Mohammad Khokon got admitted to Government Titumir College – one of the seven colleges affiliated with Dhaka University – in January last year, but he never imagined his first year would carry over well into 2021.
Khokon is still waiting for his final exams, initially slated to take place last December. Just like him, the fate of at least two lakh students is now in limbo, as neither Dhaka University nor the government has announced any decision to hold exams.
To make matters worse for these students, there is still no way for them to get registered for receiving Covid-19 vaccine on a priority basis.
Detailing his predicament, Khokon told The Business Standard, "One of my friends studying at Dhaka University has completed all his classes and is now waiting for the final exams, set to be held in the last week of July. He also got registered for a vaccine.
"Even my friends studying at the National University received an auto promotion to the second year. We recently contacted our teachers, but they could not provide us with any updates."
A student of Dhaka College named Bahar Chowdhury is still in his fourth year, while his friends studying under the National University and different public universities have already completed their masters.
"Under the circumstances, I have already wasted two years of my life, and still do not know how many years I will lose. No one is here to take responsibility."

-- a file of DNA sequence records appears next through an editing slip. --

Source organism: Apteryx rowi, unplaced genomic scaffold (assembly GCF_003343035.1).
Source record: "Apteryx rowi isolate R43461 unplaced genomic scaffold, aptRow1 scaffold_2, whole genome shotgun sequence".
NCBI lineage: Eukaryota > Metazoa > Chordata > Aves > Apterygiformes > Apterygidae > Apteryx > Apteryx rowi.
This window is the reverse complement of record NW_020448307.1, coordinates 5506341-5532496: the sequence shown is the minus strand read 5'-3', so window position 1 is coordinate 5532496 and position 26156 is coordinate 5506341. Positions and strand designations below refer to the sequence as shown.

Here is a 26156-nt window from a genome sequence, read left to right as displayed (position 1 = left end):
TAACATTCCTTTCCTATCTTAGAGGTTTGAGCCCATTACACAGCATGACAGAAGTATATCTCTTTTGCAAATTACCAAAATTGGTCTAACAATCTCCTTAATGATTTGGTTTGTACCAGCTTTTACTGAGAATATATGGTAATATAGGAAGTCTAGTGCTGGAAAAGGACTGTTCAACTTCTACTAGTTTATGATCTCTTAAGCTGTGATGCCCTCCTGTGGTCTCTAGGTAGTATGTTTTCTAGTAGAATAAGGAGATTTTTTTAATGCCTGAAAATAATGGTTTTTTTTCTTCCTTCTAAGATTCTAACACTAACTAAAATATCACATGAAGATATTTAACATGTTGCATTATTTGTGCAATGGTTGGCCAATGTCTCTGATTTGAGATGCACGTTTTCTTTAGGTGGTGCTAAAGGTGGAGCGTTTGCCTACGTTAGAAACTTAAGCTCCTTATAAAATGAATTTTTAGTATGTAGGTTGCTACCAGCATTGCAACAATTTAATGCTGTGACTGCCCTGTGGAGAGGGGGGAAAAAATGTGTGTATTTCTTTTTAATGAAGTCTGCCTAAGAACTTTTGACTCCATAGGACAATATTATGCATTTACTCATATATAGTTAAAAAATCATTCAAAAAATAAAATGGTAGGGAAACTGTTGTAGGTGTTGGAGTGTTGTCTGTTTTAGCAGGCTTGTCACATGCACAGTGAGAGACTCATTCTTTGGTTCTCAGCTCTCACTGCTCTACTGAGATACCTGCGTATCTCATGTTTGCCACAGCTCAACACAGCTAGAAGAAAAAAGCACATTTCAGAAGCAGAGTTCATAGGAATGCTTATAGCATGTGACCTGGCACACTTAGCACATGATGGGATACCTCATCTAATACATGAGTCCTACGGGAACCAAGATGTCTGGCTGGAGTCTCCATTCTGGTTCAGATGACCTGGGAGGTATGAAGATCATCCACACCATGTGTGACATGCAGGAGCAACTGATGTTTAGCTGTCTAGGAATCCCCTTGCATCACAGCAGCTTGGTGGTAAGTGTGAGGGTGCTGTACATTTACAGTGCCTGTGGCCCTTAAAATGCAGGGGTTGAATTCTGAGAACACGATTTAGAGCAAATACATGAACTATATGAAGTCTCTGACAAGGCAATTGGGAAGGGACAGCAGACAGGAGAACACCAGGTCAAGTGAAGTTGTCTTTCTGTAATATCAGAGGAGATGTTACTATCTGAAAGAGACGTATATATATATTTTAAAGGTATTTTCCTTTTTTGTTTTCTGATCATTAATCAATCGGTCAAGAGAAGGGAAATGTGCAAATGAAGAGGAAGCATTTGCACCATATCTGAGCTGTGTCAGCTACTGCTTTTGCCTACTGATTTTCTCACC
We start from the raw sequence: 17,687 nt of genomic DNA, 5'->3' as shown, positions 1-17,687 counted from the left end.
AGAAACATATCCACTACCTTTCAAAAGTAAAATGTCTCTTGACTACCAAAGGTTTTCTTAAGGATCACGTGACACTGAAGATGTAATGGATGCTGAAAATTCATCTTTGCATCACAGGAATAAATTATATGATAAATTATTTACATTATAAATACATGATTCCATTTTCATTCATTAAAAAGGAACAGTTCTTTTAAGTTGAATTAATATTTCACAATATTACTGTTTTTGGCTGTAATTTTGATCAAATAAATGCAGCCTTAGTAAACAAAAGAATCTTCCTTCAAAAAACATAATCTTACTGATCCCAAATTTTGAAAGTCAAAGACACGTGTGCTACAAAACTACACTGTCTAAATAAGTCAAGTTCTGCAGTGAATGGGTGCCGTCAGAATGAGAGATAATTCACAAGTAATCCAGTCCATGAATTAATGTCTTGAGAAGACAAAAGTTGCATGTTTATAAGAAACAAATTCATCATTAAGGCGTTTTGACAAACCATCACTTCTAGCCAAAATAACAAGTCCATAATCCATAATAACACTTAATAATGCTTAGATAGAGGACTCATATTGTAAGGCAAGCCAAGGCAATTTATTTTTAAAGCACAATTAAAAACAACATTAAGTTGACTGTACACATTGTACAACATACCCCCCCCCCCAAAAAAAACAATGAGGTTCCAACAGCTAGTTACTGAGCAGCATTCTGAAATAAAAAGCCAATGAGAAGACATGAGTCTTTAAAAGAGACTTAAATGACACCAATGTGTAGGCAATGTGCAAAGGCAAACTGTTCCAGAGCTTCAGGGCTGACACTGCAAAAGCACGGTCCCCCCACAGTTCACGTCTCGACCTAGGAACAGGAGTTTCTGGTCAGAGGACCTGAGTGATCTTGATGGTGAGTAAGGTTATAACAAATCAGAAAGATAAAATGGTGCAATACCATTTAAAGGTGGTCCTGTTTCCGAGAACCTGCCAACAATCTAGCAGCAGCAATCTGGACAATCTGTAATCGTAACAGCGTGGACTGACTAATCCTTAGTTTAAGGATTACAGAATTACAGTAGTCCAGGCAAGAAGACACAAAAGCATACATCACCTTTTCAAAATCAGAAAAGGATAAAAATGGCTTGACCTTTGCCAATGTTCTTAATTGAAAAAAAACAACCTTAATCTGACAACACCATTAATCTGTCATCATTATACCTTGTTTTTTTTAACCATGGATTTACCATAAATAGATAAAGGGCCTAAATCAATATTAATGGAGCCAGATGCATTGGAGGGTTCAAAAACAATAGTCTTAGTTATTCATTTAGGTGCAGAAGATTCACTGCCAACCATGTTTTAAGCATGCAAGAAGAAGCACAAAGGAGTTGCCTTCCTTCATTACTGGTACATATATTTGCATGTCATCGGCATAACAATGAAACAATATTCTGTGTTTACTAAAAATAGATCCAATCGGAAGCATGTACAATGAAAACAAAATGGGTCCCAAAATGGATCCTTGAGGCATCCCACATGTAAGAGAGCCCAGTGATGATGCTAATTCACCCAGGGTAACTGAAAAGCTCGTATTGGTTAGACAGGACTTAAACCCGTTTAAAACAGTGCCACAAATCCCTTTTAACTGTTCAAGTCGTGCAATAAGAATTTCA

'Make proposals first'
The Dhaka University authorities and administrations of seven affiliated colleges blamed each other for the academic loss of thousands of students.
The colleges are – Dhaka College, Eden Women's College, Government Shaheed Suhrawardy College, Kabi Nazrul Government College, Begum Badrunnesa Government Women's College, Government Bangla College, and Government Titumir College.
Professor Dr AKM Maksud Kamal, pro-vice-chancellor (academic) of Dhaka University and coordinator of the affiliated colleges, said, "These institutions have their respective administrative bodies. They must make proposals first for resolving the issues. We can then take initiatives to help these colleges achieve their goals."
Meanwhile, focal point of seven colleges and Principal of Dhaka College IK Selim Ullah Khandaker said, "We are yet to make any decision about holding the yearly final exams. We are still observing the ongoing Covid-19 situation. I will speak to the education minister soon, and then we will make the final decision."
"In reality, neither the Dhaka University nor the University Grants Commission (UGC) takes responsibility for students of the seven colleges. Aside from the current issues, these colleges have been suffering from a shortage of teachers, accommodation, library, laboratory and other infrastructure for a long time.
The colleges have applied to the ministry concerned on multiple occasions requesting it to implement a project for developing academic activities in these colleges, but in vain.
Fewer students attend online classes
The government shut down all educational institutions across the country in March 2020 in a bid to tackle the Covid-19 pandemic.
Secondary institutions started online classes on 29 March, last year while the private universities started taking online classes and exams in April and June 2020 respectively.